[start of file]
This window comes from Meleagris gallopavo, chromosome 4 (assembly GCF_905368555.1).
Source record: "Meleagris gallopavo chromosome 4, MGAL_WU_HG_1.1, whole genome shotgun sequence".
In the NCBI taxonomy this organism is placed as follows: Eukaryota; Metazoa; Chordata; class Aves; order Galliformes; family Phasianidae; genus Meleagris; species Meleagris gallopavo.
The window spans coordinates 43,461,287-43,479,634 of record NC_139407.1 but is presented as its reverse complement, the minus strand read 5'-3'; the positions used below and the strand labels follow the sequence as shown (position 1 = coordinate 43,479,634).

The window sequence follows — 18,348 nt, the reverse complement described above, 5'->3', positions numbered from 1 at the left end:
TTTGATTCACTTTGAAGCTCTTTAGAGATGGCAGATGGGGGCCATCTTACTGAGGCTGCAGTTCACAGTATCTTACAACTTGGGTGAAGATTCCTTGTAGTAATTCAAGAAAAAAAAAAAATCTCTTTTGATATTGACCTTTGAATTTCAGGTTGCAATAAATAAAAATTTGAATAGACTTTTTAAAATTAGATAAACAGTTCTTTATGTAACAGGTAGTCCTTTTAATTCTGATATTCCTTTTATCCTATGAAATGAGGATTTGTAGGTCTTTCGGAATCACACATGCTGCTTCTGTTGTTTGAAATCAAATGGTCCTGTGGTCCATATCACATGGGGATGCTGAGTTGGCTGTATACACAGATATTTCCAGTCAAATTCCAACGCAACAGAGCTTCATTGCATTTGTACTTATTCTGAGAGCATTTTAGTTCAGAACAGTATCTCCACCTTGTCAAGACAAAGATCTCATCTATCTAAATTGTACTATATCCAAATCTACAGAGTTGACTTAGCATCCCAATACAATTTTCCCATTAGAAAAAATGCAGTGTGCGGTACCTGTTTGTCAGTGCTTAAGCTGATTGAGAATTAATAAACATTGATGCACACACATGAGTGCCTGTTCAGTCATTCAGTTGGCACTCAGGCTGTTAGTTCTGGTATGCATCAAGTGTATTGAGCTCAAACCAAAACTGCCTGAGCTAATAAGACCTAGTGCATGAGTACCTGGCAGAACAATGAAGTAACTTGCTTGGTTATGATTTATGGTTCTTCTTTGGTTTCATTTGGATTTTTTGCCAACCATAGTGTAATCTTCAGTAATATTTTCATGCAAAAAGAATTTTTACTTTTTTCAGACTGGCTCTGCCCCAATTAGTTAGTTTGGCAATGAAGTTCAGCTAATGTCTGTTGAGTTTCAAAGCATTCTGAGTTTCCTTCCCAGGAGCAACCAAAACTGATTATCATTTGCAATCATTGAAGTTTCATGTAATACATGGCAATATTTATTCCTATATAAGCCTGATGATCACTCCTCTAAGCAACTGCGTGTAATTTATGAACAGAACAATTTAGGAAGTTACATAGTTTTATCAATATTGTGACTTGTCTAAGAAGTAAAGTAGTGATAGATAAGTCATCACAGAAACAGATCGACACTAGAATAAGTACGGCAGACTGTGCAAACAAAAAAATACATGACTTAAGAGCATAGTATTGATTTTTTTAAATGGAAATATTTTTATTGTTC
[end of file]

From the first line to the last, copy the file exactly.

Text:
This window comes from Meleagris gallopavo, chromosome 4 (assembly GCF_905368555.1).
Source record: "Meleagris gallopavo chromosome 4, MGAL_WU_HG_1.1, whole genome shotgun sequence".
In the NCBI taxonomy this organism is placed as follows: Eukaryota; Metazoa; Chordata; class Aves; order Galliformes; family Phasianidae; genus Meleagris; species Meleagris gallopavo.
The window spans coordinates 43,461,287-43,479,634 of record NC_139407.1 but is presented as its reverse complement, the minus strand read 5'-3'; the positions used below and the strand labels follow the sequence as shown (position 1 = coordinate 43,479,634).

The window sequence follows — 18,348 nt, the reverse complement described above, 5'->3', positions numbered from 1 at the left end:
TTTGATTCACTTTGAAGCTCTTTAGAGATGGCAGATGGGGGCCATCTTACTGAGGCTGCAGTTCACAGTATCTTACAACTTGGGTGAAGATTCCTTGTAGTAATTCAAGAAAAAAAAAAAATCTCTTTTGATATTGACCTTTGAATTTCAGGTTGCAATAAATAAAAATTTGAATAGACTTTTTAAAATTAGATAAACAGTTCTTTATGTAACAGGTAGTCCTTTTAATTCTGATATTCCTTTTATCCTATGAAATGAGGATTTGTAGGTCTTTCGGAATCACACATGCTGCTTCTGTTGTTTGAAATCAAATGGTCCTGTGGTCCATATCACATGGGGATGCTGAGTTGGCTGTATACACAGATATTTCCAGTCAAATTCCAACGCAACAGAGCTTCATTGCATTTGTACTTATTCTGAGAGCATTTTAGTTCAGAACAGTATCTCCACCTTGTCAAGACAAAGATCTCATCTATCTAAATTGTACTATATCCAAATCTACAGAGTTGACTTAGCATCCCAATACAATTTTCCCATTAGAAAAAATGCAGTGTGCGGTACCTGTTTGTCAGTGCTTAAGCTGATTGAGAATTAATAAACATTGATGCACACACATGAGTGCCTGTTCAGTCATTCAGTTGGCACTCAGGCTGTTAGTTCTGGTATGCATCAAGTGTATTGAGCTCAAACCAAAACTGCCTGAGCTAATAAGACCTAGTGCATGAGTACCTGGCAGAACAATGAAGTAACTTGCTTGGTTATGATTTATGGTTCTTCTTTGGTTTCATTTGGATTTTTTGCCAACCATAGTGTAATCTTCAGTAATATTTTCATGCAAAAAGAATTTTTACTTTTTTCAGACTGGCTCTGCCCCAATTAGTTAGTTTGGCAATGAAGTTCAGCTAATGTCTGTTGAGTTTCAAAGCATTCTGAGTTTCCTTCCCAGGAGCAACCAAAACTGATTATCATTTGCAATCATTGAAGTTTCATGTAATACATGGCAATATTTATTCCTATATAAGCCTGATGATCACTCCTCTAAGCAACTGCGTGTAATTTATGAACAGAACAATTTAGGAAGTTACATAGTTTTATCAATATTGTGACTTGTCTAAGAAGTAAAGTAGTGATAGATAAGTCATCACAGAAACAGATCGACACTAGAATAAGTACGGCAGACTGTGCAAACAAAAAAATACATGACTTAAGAGCATAGTATTGATTTTTTTAAATGGAAATATTTTTATTGTTC